Facing the Giants
Earnest intentions do not always make for the best movies. Take Facing the Giants. This movie was funded primarily by members of the Sherwood Baptist Church in Albany, Georgia. Church members compromise the cast, and most people volunteered their time. The aim was to make a movie that was inspirational, entertaining, and "safe" for Christians to watch. The result is a movie that mixes tired Christian film cliches with even more tired football film cliches into one large predictable mess. And it's not even based on a true story. It's hard to criticize films like these, especially one made by church volunteers. But it's one thing to make a film that will make people smile in Sunday School, and another to make a film that non-Christians, football fans, or whoever, can enjoy.
The primary problem with Facing the Giants is that nobody ever sees the team practice until they give their lives to God. Grant Taylor (Alex Kendrick, who also wrote and directed the film) is coach for the losing Shiloh Eagles of Shiloh Christian Academy (the smartest decision was to place the film in a Christian school, where the proselytizing would seem more normal than at a secular school). He is looking for a way to win, and decides to change the way the team thinks about football. Win or lose, they would do their best, and the rest is up to God. Then they start practicing. Wouldn't any sensible coach practice more if his team lost? It makes sense from an inspiration standpoint that once the team dedicates itself to God, they would start winning games. But from a reasonable standpoint, it seems a bit lame. The beginning of Facing the Giants shows montages of fumbles, missed passes, and interceptions. Later montages show the team hard at practice, then winning. Did they practice before? Is it truly a matter of dedicating oneself to God, or just trying as hard as possible?
Worse is that Kendrick and co-writer Stephen Kendrick load up with script with as many cliches as possible. Given that with football and religion there are already two too many, this is a bad idea. Taylor's job is on the line unless he starts winning. His car is about to die. He cannot pay the bills. His wife Brooke (Shannen Fields) cannot conceive (but she only works 6 hours a week, hello? Little more work, little more money...). A new kicker cannot kick the ball far and has little faith. His father is in a wheelchair. Another player doesn't get along with his father. A third has attitude problems and does bad in academics. There are even more examples. The Kendricks tackle each one with a happy ending, which begins to get extremely annoying. Any possibility of making this film a feel-good movie is buried under a ton of cheap attempts at emotion.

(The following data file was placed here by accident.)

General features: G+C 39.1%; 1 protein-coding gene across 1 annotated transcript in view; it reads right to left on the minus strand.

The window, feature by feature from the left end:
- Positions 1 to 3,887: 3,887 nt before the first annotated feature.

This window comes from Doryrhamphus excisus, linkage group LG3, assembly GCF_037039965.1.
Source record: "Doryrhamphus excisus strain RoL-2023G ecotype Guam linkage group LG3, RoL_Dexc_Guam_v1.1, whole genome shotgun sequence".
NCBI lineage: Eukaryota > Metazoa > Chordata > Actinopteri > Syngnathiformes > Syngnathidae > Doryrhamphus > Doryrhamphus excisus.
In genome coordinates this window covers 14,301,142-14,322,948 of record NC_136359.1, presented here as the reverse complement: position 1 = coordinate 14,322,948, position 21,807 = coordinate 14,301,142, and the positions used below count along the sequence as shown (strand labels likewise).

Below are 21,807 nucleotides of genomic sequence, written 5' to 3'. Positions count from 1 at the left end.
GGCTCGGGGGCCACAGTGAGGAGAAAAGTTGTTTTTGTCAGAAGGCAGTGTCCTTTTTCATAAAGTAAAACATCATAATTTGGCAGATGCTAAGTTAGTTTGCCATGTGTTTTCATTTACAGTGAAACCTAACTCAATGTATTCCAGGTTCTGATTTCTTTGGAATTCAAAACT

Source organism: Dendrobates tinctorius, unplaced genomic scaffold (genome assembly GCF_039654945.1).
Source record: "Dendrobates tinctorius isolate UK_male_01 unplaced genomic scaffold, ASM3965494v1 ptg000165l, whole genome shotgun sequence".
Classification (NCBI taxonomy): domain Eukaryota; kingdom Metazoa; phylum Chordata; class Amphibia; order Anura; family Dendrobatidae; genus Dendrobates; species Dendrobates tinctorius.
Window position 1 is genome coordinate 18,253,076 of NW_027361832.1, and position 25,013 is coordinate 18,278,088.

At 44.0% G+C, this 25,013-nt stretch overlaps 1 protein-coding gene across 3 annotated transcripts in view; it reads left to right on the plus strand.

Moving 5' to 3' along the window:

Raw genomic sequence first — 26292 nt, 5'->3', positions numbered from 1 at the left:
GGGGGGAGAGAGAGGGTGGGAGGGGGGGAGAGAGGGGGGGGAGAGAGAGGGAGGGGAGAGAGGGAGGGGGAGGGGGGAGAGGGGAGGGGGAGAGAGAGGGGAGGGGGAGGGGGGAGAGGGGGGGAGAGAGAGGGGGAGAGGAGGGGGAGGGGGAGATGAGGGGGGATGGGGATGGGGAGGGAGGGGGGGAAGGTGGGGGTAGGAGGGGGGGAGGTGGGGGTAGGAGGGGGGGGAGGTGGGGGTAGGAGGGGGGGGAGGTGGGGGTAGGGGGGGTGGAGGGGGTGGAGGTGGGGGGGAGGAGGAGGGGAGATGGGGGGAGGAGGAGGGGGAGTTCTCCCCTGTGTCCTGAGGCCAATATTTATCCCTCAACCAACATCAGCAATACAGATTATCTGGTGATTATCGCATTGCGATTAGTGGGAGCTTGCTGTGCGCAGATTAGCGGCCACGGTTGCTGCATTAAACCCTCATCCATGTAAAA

The acting is okay. Kendrick isn't that great at handling emotions like sadness, but does decently as a coach. The other actors fare decently for amateurs. There is nothing memorable here, but also nothing embarrassing, and light touches of humor help a bit. Facing the Giants doesn't have the "cheap" look that some other recent Christian films have had (One Night with the King a big exception). The football is decent, although watching some of the players pretend to be bad near the beginning is a bit obvious. In a season with far too many football films, all arriving in theaters in close proximity (Gridiron Gang, Invincible), each film needs to be different in order to be noticed. Facing the Giants is different, but not necessarily in a good way.
|Mongoose Rates It: Not That Good.|
|1 hour, 51 minutes, Rated PG for some thematic elements.|
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